oi Johnathan, ja sei muito bem essa aspieto do Brasil-- foi la mais de diez veces (mais nunca aprendi como escrever portugues-- disculpa...).
~chris jordan (Seattle)
-- chris jordan (firstname.lastname@example.org), January 07, 2002.
Boa tarde Chris, como vai isso? Queria a fala Portequese muito melhor! Fico em Brasil uma semana para Carnaval. Meu escrever esta pior!
Yes Chris I speak laughing Brazilian and the Brazilians laugh, incidently I found out the hard way the first time I went, they call it Brazilian.
-- Jonathan Brewer (email@example.com), January 07, 2002.
Brasil, e muito lindo! Chris, O que eacha do pais/das pessoas? Adeus mi amigo.
-- Jonathan Brewer (firstname.lastname@example.org), January 07, 2002.
Thanks for the response. No I do not know for sure, what went through AA's mind when shooting. The juggeling of commercial and pure artistic is difficult and the cross overs common place. Seperating the two is sometimes impossible. I personally take a strict view of the two; commercial work is when I shoot with someone else in mind, what will others think. Pure artistic expression is when I shoot to please myself, regardless of what others think.
-- Rob Pietri (email@example.com), January 07, 2002.
Hi Folks, I am tone deaf and can’t speak Brazilian, but I want to put my two penneth anyway.
In my opinion Chris is partially correct in what he says – although every image is unique there is much of a muchness about many photographs including, but not restricted to landscapes. Check out the stock image catalogues and you will see that many wildlife and portrait shots are repeated ad nauseum. Indeed it must be increasingly difficult for anyone to break into stock photography unless they supply images that portray modern fashions – state of the art sports goods or clothing, etc. When one photo library has 15,000 images of wolves on its books why do they need any more? Why are photographers still disturbing fragile species in the hope of photo sales when others already have the same images?
For us amateurs it boils down to why you take the photograph? Some photographers are like birdwatchers – they follow in the footsteps of their heroes and tick off the images for themselves. Others, like Q T and Jim Galli enjoy the experience of actually being out there overcoming the challenges of converting the image viewed onto emulsion. Photographs are memories and in that respect it does not matter whether the subject is hackneyed – it is a personal possession.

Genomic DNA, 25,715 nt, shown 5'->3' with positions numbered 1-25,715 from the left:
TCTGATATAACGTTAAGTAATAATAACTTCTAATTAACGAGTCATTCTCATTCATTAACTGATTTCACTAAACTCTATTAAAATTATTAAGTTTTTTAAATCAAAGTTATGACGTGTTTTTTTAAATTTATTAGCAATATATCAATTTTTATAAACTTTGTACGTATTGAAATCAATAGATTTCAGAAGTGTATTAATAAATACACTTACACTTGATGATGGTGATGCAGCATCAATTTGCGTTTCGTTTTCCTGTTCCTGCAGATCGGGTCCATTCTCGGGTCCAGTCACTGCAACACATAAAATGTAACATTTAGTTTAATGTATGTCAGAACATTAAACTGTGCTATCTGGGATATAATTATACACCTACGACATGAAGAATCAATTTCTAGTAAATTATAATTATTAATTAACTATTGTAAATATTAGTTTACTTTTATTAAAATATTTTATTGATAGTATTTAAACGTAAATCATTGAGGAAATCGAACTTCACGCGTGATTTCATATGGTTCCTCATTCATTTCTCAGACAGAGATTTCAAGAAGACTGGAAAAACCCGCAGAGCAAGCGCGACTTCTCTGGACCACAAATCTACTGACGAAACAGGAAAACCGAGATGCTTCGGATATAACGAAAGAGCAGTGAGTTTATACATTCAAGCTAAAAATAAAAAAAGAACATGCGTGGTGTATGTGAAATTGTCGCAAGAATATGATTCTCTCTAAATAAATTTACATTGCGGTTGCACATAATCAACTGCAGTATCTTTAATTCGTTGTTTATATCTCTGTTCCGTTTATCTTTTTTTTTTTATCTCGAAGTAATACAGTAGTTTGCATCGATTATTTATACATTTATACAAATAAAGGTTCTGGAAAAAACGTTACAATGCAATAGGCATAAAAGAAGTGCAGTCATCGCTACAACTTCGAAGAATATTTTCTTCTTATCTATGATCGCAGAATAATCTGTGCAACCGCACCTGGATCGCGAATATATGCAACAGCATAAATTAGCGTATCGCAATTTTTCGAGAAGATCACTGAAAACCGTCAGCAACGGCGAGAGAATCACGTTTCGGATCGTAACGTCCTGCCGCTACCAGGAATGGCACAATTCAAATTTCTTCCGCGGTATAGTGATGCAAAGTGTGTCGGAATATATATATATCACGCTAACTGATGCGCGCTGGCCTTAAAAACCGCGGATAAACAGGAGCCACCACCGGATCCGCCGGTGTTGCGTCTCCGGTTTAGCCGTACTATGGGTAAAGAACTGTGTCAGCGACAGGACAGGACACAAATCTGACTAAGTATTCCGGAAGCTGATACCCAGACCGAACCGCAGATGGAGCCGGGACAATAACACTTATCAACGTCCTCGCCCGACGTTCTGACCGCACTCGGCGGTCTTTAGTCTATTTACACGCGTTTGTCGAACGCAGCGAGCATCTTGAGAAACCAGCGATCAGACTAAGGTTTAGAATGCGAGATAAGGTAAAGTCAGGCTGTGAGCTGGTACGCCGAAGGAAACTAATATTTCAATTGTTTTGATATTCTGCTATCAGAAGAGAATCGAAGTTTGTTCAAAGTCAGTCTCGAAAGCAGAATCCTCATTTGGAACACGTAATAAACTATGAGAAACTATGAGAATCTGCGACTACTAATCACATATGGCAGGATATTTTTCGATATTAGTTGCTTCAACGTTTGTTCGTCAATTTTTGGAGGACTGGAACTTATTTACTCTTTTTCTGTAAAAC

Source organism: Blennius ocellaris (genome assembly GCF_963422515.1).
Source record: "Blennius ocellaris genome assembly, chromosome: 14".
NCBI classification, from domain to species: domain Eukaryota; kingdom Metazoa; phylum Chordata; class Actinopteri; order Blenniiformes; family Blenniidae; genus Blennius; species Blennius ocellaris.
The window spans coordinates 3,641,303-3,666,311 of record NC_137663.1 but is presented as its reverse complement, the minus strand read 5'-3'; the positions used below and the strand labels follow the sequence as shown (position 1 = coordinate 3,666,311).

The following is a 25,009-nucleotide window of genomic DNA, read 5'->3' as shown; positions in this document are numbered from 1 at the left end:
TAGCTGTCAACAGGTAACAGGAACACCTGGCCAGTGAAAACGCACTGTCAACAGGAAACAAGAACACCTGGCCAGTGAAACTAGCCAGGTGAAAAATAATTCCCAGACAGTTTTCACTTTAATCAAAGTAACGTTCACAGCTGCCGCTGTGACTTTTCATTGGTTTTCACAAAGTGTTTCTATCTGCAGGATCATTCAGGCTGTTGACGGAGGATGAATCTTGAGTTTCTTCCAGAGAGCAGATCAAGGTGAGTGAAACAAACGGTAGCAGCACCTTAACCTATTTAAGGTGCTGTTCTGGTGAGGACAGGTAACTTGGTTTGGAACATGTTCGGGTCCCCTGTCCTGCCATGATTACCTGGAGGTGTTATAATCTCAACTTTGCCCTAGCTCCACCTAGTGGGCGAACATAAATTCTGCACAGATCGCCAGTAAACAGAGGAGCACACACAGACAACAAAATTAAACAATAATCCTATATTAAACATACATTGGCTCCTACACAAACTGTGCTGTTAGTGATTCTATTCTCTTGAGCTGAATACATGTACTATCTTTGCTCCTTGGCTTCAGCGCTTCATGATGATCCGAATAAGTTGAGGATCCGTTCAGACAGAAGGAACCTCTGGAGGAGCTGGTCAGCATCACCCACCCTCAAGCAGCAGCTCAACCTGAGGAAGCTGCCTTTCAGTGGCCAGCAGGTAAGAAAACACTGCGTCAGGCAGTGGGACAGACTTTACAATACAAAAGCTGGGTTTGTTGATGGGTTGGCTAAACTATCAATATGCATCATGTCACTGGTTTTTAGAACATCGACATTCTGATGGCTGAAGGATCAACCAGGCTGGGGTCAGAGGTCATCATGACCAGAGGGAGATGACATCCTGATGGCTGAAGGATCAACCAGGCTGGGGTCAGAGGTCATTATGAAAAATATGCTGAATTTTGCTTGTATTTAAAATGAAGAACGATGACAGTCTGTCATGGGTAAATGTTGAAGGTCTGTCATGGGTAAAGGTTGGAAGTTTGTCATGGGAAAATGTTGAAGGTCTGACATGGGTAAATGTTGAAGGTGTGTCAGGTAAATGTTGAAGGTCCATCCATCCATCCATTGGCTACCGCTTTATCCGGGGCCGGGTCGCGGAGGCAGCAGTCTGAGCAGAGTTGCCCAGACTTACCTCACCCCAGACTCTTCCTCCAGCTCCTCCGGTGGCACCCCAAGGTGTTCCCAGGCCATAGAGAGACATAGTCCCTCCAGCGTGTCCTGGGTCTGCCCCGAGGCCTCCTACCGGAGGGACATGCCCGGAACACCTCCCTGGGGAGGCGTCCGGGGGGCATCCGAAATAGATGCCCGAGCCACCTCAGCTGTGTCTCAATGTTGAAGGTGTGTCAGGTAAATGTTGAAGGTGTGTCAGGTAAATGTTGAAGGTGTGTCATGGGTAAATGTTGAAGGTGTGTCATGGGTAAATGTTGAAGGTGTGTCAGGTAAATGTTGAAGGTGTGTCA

Personally I try to make my images as original as possible by seeking out new viewpoints. I regularly visit Staithes, Nth Yorkshire (the place where Captain James Cook RN first worked) a tiny village haunted by pro’ photographers all year round. Despite the host of images taken within this restricted environment and regularly published in the photo press I have several which I believe may be unique. I have another image of a water mill that was taken within a few yards of the well worn spot where every other visiting photographer stands that gives a vastly different perspective of the scene.
As for ‘Art’. Well, I never pretend to understand it. The promoters of the Kobal portrait awards and those who claim that an unmade bed, dead sheep or empty room is a ‘statement’ may be right. Then again they may just be creating controversy for publicity purposes.
Well, that’s it except to say thank you to all the contributors who have enlightened my sparse knowledge of LF photography and did n’t make too much fuss when I finally settled on the half way house option of a 2x3 monorail!
-- Clive Kenyon (firstname.lastname@example.org), January 08, 2002.
I feel that if you keep just keep shooting until you discover your visual passions, work at it with a sense of personal integrity (e.g. compose images in a way that serves the piece, versus blatantly copying someone else), and just keep plodding along, eventually you'll have art that you'll be proud of. A unique identity will emerge on its own. No worries! I bet there will always be *someone* who will enjoy your stuff!
-- Chris Jordan (Boston) (email@example.com), January 08, 2002.
Que gostoso ver alguma coisa escrita em brasileiro neste forum. Adorei, e aproveitem !!
-- Roger (firstname.lastname@example.org), January 08, 2002.
Grasshopper he say "Art is more than decoration and recreation "
-- keith laban (email@example.com), January 08, 2002.